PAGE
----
Present maritime education is equipped enough to bring alternate jobs.
Topic for debate this year on National Maritime Day (o5th April)
For the motion
I have talked with many an ex-mariners who are now successfully placed in many other sectors, ranging from ship owning, brokering and chartering, sales, marketing, human resource, Civil Services, owning a Business, etc.
Looking at that, I feel that an exposure of sea, of being a real master and commander , does not go wasted provided people have skill and knowledge to convert this exposure into another saleable product. The basic essential for achieving the feat of joining another sector is to have a will, and then knowledge, inspired from one’s personal interest – to chase his dream.
Sea exposure puts us through various legislation process, and of varied stringent levels – say from third world nations of African continents, to the most advances nations today—US, Europe, japan, and Australia. Can there be any doubt that such men are not worth their salt. Maybe that is why some could gain access to the power corridors through Civil Services, and a few a marine lawyers, or a P& I surveyor.
Then, sea farers also get a regular experience of working among multinationals, which in itself, is worth great for many shore based industries. Perhaps, it is this which can explain why some could turn up to be in Sales and marketing.
Then, an exposure of handling the most strategic commodity, the Crude Oil and its products, that of handling vast categories of cargo has lead some to become good Logisticians, some to own their own ships, and some to become Forwarding agents, Ship brokerers and Ship Charterers.
Marine Engineers have had a regular placements in industries which require upkeep of power generator or refrigeration machineries. Many have found jobs in India and also overseas , looking after the uninterrupted power supply to plants which are working day in and day out.
Against the motion
Some of you may give examples of many a well placed mariners who have diversified into non-seafaring jobs, but I personally would like to pin point that such achievements have been quite a personal quest only, not an offshoot of the basic education of maritime field which these achievers had acquired. On a real close look of these people, in many a cases I have found that such achievers have been nothing but an escapist, who had quit seafaring as early as they could to find their peace and satisfaction. These people have started early, finished their maritime competencies faster and then taken plunge into their alternation vocations, sometimes, not even caring for keeping seafaring as their Plan B. That was their thirst.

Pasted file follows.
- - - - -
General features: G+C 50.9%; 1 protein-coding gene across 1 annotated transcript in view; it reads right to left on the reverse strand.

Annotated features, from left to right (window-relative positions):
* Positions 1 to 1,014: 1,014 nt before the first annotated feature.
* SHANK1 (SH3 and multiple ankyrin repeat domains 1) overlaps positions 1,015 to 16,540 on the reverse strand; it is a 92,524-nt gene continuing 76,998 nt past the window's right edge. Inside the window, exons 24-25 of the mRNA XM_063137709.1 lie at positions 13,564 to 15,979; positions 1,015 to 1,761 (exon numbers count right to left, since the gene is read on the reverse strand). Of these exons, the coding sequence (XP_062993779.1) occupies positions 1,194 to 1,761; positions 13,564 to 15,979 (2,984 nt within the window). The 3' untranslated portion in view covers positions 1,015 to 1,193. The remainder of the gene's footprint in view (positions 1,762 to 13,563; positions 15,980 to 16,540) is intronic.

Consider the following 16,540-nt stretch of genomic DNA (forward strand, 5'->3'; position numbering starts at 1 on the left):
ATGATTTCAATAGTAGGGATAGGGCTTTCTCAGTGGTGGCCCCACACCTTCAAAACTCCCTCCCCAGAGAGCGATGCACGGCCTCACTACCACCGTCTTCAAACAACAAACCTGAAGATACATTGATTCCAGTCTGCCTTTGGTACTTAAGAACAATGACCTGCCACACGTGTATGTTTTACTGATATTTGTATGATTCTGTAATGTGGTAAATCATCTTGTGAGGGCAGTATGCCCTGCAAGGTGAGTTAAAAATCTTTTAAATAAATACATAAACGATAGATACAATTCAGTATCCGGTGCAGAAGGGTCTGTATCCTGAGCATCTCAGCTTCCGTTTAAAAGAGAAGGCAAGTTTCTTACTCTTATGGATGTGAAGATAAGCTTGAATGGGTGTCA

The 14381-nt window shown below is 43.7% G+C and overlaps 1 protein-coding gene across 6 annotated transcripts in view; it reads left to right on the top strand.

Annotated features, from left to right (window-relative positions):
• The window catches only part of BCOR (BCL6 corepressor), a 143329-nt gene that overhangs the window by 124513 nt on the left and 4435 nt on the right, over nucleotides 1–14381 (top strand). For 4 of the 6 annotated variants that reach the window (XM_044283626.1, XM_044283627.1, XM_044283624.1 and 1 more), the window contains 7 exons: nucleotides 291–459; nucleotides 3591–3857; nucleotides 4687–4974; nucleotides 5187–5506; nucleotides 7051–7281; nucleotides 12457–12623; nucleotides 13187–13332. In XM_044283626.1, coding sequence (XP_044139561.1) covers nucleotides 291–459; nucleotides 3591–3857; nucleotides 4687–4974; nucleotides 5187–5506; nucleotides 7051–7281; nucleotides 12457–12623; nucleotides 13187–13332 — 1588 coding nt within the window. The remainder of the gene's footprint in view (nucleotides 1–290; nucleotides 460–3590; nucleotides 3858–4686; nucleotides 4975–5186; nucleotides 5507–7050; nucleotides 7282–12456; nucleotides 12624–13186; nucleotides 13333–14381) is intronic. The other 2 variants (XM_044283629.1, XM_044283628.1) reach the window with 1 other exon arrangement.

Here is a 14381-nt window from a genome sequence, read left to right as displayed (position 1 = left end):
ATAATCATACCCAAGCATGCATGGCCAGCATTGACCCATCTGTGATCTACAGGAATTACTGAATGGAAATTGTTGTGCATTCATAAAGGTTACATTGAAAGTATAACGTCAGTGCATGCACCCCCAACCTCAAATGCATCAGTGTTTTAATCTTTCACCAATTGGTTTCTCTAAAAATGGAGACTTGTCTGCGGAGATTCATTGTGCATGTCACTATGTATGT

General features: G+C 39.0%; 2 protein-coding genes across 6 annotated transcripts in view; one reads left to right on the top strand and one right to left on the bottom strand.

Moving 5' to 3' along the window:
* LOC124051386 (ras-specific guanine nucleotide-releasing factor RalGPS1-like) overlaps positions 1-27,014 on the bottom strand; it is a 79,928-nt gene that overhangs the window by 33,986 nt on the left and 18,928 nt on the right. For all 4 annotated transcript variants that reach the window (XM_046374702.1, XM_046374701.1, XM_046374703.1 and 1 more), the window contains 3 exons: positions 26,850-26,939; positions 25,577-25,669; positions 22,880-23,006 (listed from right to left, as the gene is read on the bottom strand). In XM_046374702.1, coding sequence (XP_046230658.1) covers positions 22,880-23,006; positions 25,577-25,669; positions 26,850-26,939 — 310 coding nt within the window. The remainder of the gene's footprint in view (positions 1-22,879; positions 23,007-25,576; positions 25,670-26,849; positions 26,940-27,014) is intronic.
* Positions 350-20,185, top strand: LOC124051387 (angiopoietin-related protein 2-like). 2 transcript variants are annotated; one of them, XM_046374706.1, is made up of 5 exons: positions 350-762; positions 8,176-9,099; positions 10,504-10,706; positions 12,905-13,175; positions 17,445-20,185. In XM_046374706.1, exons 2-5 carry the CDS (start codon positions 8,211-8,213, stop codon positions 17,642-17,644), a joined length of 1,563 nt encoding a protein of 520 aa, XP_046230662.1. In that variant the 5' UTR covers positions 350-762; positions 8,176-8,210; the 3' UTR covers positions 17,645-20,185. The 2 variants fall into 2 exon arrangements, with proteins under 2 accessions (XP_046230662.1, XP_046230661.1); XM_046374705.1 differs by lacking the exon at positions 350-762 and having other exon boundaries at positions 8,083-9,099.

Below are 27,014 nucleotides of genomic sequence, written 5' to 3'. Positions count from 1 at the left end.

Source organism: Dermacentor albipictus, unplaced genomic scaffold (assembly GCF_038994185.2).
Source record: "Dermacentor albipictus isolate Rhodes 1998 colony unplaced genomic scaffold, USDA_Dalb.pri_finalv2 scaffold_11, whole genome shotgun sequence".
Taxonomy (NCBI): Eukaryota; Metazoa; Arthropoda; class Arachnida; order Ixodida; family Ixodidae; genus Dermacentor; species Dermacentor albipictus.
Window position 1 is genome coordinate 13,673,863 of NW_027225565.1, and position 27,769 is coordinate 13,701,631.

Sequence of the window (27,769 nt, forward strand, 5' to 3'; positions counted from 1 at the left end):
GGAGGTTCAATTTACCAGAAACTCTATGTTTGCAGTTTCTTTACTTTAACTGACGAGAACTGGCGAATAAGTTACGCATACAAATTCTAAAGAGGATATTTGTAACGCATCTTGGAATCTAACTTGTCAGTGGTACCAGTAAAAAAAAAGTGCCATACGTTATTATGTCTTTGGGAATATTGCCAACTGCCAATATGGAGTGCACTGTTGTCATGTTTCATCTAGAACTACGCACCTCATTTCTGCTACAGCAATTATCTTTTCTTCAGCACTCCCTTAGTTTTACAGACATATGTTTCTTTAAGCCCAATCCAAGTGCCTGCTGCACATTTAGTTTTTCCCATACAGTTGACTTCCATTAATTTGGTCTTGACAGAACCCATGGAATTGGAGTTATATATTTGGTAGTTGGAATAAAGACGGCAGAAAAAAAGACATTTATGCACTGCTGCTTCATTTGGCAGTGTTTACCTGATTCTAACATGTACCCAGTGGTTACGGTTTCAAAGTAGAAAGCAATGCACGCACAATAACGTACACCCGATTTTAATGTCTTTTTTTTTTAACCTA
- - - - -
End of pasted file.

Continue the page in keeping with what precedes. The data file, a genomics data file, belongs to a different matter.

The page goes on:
And they have unequivocally reported of seafaring not being able to deliver out what the rest of the world wants... A highly specialised task man collaborating with what his basic marine qualification has been. Marine engineers , in this regard, have been a small bit of exception, but for the nautical officers the world has been even more disappointing. The experiences of bridge equipment did not make them good operators for the fields which have similar gadgetry in use. With lessons of meteorology, they have not become a meteorologist. With lessons of chartwork, they don’t become a cartographer. With knowledge of oil cargo handling, they don’t become the incharge of oil depots across this country. With lessons of safety, there is hardly any scope to join Disaster management, or road or industrial safety in-charge. With exposure to ISM paper work, we still don’t become system installation consultants for up coming business, or even a good Public Administrators. With exposure of marine law, there are hardly any marine lawyers in India with sea faring background. With excessive drill on pollution prevention, we have hardly contributed to cleansing of our river systems. Let’s face the truth...The education has done what the basic Indian thirst has been... to make our fast bucks and live a happy life. Hardly have we succeeded or felt inspired to contribute to the social wellness. We have become what often know ourselves to be.. Jack of all trades, master of none. And truth, my friend, is that 20th century itself had become an era of specialist—the era of professionals who are highly sophisticated in their skills, the True Masters of their field.
The present maritime education had only produced money minters, no more that brand of sea farers who ventured into the sea to find the new unexplored territory, the ones who saw cultures and make the world swing with their knowledge of polity, sociology and economics; the one’s who challenged the creation of god by propounding the theory of evolution; the one’s who felt the change of magnetism on earth surface and helped towards discovery of tectonic plates. It has produced short, norrow- sighted visionaries who have made fast-bucks and returned home to safety.